Communications & Public Awareness in Health & Human Services
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Insurance Rates Going Up? Don’t Blame Obamacare!

Last Saturday morning the wrong newspaper was delivered to our home. The same carrier delivers three separate daily papers, and it seems the wrong one got tossed our way. Fortunately, the one we received also carries a “comics” section, so not all was lost!

The paper we received is much smaller than the one to which we subscribe, so in no time at all, I read my way to the “Letters to the Editor” section. There was a letter from a local reader regarding the coming increase in health insurance premiums and blaming the insurance coverage mandates of the new health insurance reform law passed under the Obama administration for it. The increase in the reader’s premium is to be 9 percent.

The letter struck a bell with me. I’ve worked as an agent in the insurance industry for almost nine years, selling personal and business lines as well as health and life insurance. Additionally I’ve worked as a consultant in the health care industry for over 30 years. Projects have included design of clinics, comparison of profit margins between freestanding and hospital based surgery centers, management of a Preferred Provider Network, and many others. I also served as a translator of health care materials into Spanish for the Kaiser Foundation Health Plan.

I’ve seen the development of the challenges we face today as they’ve developed over the past 30+ years. The increases in cost of health insurance the writer of the letter described are not new, nor are they the result of the efforts of Congress and the Obama administration to address the challenges we face.

In an unfortunate coincidence of timing this year, the rate increases for group health insurance policies are arriving in the mail just as voters are preparing to go to the polls for mid-term elections.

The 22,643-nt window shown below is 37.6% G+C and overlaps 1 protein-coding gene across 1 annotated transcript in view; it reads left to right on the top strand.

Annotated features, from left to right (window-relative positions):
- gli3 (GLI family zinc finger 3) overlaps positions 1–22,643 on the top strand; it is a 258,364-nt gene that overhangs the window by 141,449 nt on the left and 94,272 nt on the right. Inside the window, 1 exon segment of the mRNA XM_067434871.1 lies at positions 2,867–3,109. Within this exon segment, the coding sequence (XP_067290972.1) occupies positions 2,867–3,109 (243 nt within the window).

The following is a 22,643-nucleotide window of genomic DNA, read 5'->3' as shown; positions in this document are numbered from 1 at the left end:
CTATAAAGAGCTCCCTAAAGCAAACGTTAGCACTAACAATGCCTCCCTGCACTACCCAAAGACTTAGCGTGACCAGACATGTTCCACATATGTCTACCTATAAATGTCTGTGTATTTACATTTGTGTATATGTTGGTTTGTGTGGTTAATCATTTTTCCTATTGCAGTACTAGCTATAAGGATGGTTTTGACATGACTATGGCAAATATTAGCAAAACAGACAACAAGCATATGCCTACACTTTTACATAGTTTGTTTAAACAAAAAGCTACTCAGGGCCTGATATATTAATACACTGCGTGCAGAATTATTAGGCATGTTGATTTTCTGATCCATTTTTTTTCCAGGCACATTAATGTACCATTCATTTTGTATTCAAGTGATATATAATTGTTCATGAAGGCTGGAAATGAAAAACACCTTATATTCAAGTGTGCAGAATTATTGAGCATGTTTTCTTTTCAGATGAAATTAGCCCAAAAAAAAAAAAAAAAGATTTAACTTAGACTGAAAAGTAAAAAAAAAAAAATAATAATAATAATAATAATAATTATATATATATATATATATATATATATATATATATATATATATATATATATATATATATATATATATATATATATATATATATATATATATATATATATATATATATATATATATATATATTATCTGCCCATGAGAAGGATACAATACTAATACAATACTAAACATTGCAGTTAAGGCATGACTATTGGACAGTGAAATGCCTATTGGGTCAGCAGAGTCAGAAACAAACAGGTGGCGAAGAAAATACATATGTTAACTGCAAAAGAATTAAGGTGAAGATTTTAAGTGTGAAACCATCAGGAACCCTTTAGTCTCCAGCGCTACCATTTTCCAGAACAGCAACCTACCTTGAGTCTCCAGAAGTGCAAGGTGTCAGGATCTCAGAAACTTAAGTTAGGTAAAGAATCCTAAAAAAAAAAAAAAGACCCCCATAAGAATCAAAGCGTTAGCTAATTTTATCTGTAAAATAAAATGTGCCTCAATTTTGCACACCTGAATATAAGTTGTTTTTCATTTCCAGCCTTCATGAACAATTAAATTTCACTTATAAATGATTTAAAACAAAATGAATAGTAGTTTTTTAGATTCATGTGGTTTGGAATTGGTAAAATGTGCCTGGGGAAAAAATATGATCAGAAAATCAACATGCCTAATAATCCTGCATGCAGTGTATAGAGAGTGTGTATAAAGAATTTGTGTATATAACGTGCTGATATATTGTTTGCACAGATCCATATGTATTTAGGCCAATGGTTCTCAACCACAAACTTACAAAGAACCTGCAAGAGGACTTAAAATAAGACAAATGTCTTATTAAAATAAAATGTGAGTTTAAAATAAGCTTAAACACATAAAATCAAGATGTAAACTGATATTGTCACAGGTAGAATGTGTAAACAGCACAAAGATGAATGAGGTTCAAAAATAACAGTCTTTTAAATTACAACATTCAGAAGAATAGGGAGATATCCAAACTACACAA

Let’s be clear about this. Rate increases occur every year. I’ve never seen a year in which health insurance cost less for the same policy. The increases this year are expected to be lower than the ones last year, according to the regional sales manager of one major health insurer. This manager holds regular meetings with agents to let us know what is coming before our clients get their renewal materials. Of course, the question is one of averages. On average the increases are lower. That doesn’t mean they are all lower, but some will be.

Most people with health insurance receive it through their jobs or the job of a spouse. These are group policies and have different benefits and limitations than individual policies do.  

Group health insurance policies typically have an open enrollment period once each year. October is a popular month for such periods. At least one large health insurance company has all of its renewals of group policies set for October 1. On that date, types of policies offered change, as well as the benefits offered and the price of the policies.

Why do rates go up? Why do they go up for everyone, even for people who haven’t had any health issues in the previous year? Who pays for insurance? Why do companies drop some types of insurance policies and offer other types? Why do employees increasingly have to pay more of the cost of their insurance? What effect will the new regulations have on premiums and benefits? Would it just be better to dump the whole system and start over?

These are all questions worth asking. Their answers are all factors contributing to the challenges we face as a nation in dealing with the increasing cost of health insurance, health care, uncompensated care (the care of those who have no insurance) and the productivity toll that results from illness.

In future posts, I’ll address some of these issues, starting with the question of why rates go up every year, with or without changes in national policies.

To your health!


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